While the Great Glass Pumpkin may look small next to these enormous real pumpkins, which weigh over 1,500 pounds each, Ron’s measuring tape revealed a circumference of 88 and 1/2 inches, just under 10 inches shy of CMOG’s world record.


This was truly a spectacular achievement for a glass pumpkin that was created in only three hours!

Ron was also able to take enough measurements to calculate what the Great Glass Pumpkin would weigh if it were a real gourd. As a glass pumpkin, it weighs between 50 and 60 pounds, but if it were real, it would weigh a whopping 360 pounds!

The Great Glass Pumpkin is on display in the Museum of Glass Store through October 31, after which it will head home to Tacoma Glassblowing Studio.

Congrats to Tacoma Glassblowing Studio and Hilltop Artists on the Great Glass Pumpkin!

Tacoma Glassblowing Studio and Hilltop Artists teams after making the Great Glass Pumpkin.

Tacoma Glassblowing Studio and Hilltop Artists teams after making the Great Glass Pumpkin.

Alex Carr is the Communications Manager at Museum of Glass. When she’s not circulating the Hot Shop floor trying to get the perfect Instagram shot for the Museum, you’ll find her baking at home, running at Green Lake, or exploring Washington’s wineries.

How Much Does it Weigh?

By Greg Owen, Manager of Audience Engagement and Hot Shop Heroes

This is a question I get asked all the time as the Museum of Glass Hot Shop emcee. My stock answer is “I don’t know, I haven’t weighed it.” Well, people want to know! It was time for the Hot Shop Team to figure out a solution!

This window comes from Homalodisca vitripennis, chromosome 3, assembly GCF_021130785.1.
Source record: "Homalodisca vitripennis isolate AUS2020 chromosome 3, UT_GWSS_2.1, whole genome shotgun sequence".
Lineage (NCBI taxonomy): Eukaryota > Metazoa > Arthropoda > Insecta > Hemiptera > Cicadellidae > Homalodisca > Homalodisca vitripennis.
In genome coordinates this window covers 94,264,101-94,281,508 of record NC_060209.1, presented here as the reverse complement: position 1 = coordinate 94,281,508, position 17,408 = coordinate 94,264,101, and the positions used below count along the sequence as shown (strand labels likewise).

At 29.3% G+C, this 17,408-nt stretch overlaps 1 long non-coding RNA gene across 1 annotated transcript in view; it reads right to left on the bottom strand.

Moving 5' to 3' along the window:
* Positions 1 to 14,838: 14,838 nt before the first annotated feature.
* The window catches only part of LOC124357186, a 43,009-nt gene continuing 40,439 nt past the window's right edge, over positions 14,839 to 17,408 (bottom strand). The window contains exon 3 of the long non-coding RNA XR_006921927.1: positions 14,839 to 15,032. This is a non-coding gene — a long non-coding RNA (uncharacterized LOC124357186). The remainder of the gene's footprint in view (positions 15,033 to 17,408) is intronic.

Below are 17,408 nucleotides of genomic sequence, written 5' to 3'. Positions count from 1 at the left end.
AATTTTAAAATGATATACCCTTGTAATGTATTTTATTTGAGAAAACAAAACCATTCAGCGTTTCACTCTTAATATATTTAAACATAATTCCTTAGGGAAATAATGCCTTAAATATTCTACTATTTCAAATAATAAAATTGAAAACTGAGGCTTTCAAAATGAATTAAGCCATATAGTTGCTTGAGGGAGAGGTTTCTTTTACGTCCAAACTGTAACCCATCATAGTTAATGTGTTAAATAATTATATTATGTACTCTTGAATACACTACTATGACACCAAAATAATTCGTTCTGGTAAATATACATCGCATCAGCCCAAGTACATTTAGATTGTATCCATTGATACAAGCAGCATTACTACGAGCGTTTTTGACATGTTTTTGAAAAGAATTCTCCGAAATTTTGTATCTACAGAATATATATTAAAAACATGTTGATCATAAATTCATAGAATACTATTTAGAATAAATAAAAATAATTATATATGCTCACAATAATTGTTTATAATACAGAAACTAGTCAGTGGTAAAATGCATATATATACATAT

In the past, the Hot Shop has used a cumbersome hanging scale on a hook. These work great for weighing your latest haul of Coho salmon, but are tricky to use on a constantly-turning blowpipe. More importantly, using a scale of this sort does not give us the weight of the glass; instead, it gives the weight at the fulcrum point. This will double the weight for every foot of distance between the glass and the fulcrum point, giving a distorted reading. We knew there had to be a better way.

Hanging scale

Last week, while working with Visiting Artist Kit Paulson, Hot Shop gaffer Gabe Feenan came up with a great idea. He figured out that if he weighed himself before he was holding the glass, and then while he held the glass, the difference would be the weight of the glass and the blowpipe.


Gabe came in at 160 pounds, which is pretty light for a guy who works out as much as he does. Anyway, we then put him back on the scale holding a big wad of glass that he would be stuffing into a cup made of cane. Kit asked the Team to “go big,” so there would not be much time to wait for the hot glass to settle down. Watch the needle of the scale bounce around while Gabe stuffs the cup!

As you can see, after Gabe stopped bouncing, the scale read at 203# (203 pounds). If we subtract the weight of Gabe and the pipe, that leaves 36 pounds of moving liquid to wrangle around. You can try this at home with a wild wolverine on the end of a broom handle to approximate the feeling (on second thought, don’t try this at home).

Tune in next time to see more fun facts from the Hot Shop!

Greg Owen is the Manager of Audience Engagement and Hot Shop Heroes at Museum of Glass. Greg can be seen working the mic as the Hot Shop studio emcee, assisting Visiting Artists, and teaching soldiers how to blow glass during Hot Shop Heroes: Healing with Fire classes.